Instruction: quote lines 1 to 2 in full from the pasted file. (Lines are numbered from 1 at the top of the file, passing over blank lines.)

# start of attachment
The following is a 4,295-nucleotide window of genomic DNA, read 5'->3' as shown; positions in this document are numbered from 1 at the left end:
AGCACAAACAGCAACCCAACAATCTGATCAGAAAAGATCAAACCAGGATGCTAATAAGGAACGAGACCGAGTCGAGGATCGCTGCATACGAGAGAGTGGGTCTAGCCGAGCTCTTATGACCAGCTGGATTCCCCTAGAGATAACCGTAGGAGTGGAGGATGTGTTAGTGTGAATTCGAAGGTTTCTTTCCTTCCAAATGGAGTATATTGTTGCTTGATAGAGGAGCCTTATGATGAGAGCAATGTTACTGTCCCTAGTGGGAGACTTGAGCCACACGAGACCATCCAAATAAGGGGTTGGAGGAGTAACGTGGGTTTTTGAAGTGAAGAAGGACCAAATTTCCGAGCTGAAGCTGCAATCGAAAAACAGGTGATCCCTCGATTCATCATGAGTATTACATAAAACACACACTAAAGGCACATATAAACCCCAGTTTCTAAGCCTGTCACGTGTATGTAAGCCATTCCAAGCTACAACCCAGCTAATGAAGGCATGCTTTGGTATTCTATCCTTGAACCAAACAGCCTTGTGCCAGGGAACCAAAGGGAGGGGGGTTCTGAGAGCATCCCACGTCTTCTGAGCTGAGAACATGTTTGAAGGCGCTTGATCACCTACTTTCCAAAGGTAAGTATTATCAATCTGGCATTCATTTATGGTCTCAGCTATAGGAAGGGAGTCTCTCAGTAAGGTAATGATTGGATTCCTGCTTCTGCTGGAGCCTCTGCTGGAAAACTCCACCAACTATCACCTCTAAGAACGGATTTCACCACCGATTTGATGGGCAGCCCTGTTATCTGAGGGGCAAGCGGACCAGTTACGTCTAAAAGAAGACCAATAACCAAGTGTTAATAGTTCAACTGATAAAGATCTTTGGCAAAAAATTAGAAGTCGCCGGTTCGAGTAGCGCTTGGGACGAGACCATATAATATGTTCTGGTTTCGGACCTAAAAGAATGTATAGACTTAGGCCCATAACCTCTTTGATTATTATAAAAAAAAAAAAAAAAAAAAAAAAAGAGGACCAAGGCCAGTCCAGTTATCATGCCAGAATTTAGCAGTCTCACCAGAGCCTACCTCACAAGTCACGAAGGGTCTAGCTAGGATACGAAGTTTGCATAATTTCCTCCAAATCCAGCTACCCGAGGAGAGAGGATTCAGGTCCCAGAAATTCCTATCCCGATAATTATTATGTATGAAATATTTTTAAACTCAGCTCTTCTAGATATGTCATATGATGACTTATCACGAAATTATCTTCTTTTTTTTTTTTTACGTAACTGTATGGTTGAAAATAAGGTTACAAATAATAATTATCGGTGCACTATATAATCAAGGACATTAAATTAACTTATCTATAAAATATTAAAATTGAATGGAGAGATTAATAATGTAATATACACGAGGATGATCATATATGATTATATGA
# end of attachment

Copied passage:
The following is a 4,295-nucleotide window of genomic DNA, read 5'->3' as shown; positions in this document are numbered from 1 at the left end:
AGCACAAACAGCAACCCAACAATCTGATCAGAAAAGATCAAACCAGGATGCTAATAAGGAACGAGACCGAGTCGAGGATCGCTGCATACGAGAGAGTGGGTCTAGCCGAGCTCTTATGACCAGCTGGATTCCCCTAGAGATAACCGTAGGAGTGGAGGATGTGTTAGTGTGAATTCGAAGGTTTCTTTCCTTCCAAATGGAGTATATTGTTGCTTGATAGAGGAGCCTTATGATGAGAGCAATGTTACTGTCCCTAGTGGGAGACTTGAGCCACACGAGACCATCCAAATAAGGGGTTGGAGGAGTAACGTGGGTTTTTGAAGTGAAGAAGGACCAAATTTCCGAGCTGAAGCTGCAATCGAAAAACAGGTGATCCCTCGATTCATCATGAGTATTACATAAAACACACACTAAAGGCACATATAAACCCCAGTTTCTAAGCCTGTCACGTGTATGTAAGCCATTCCAAGCTACAACCCAGCTAATGAAGGCATGCTTTGGTATTCTATCCTTGAACCAAACAGCCTTGTGCCAGGGAACCAAAGGGAGGGGGGTTCTGAGAGCATCCCACGTCTTCTGAGCTGAGAACATGTTTGAAGGCGCTTGATCACCTACTTTCCAAAGGTAAGTATTATCAATCTGGCATTCATTTATGGTCTCAGCTATAGGAAGGGAGTCTCTCAGTAAGGTAATGATTGGATTCCTGCTTCTGCTGGAGCCTCTGCTGGAAAACTCCACCAACTATCACCTCTAAGAACGGATTTCACCACCGATTTGATGGGCAGCCCTGTTATCTGAGGGGCAAGCGGACCAGTTACGTCTAAAAGAAGACCAATAACCAAGTGTTAATAGTTCAACTGATAAAGATCTTTGGCAAAAAATTAGAAGTCGCCGGTTCGAGTAGCGCTTGGGACGAGACCATATAATATGTTCTGGTTTCGGACCTAAAAGAATGTATAGACTTAGGCCCATAACCTCTTTGATTATTATAAAAAAAAAAAAAAAAAAAAAAAAAGAGGACCAAGGCCAGTCCAGTTATCATGCCAGAATTTAGCAGTCTCACCAGAGCCTACCTCACAAGTCACGAAGGGTCTAGCTAGGATACGAAGTTTGCATAATTTCCTCCAAATCCAGCTACCCGAGGAGAGAGGATTCAGGTCCCAGAAATTCCTATCCCGATAATTATTATGTATGAAATATTTTTAAACTCAGCTCTTCTAGATATGTCATATGATGACTTATCACGAAATTATCTTCTTTTTTTTTTTTTACGTAACTGTATGGTTGAAAATAAGGTTACAAATAATAATTATCGGTGCACTATATAATCAAGGACATTAAATTAACTTATCTATAAAATATTAAAATTGAATGGAGAGATTAATAATGTAATATACACGAGGATGATCATATATGATTATATGA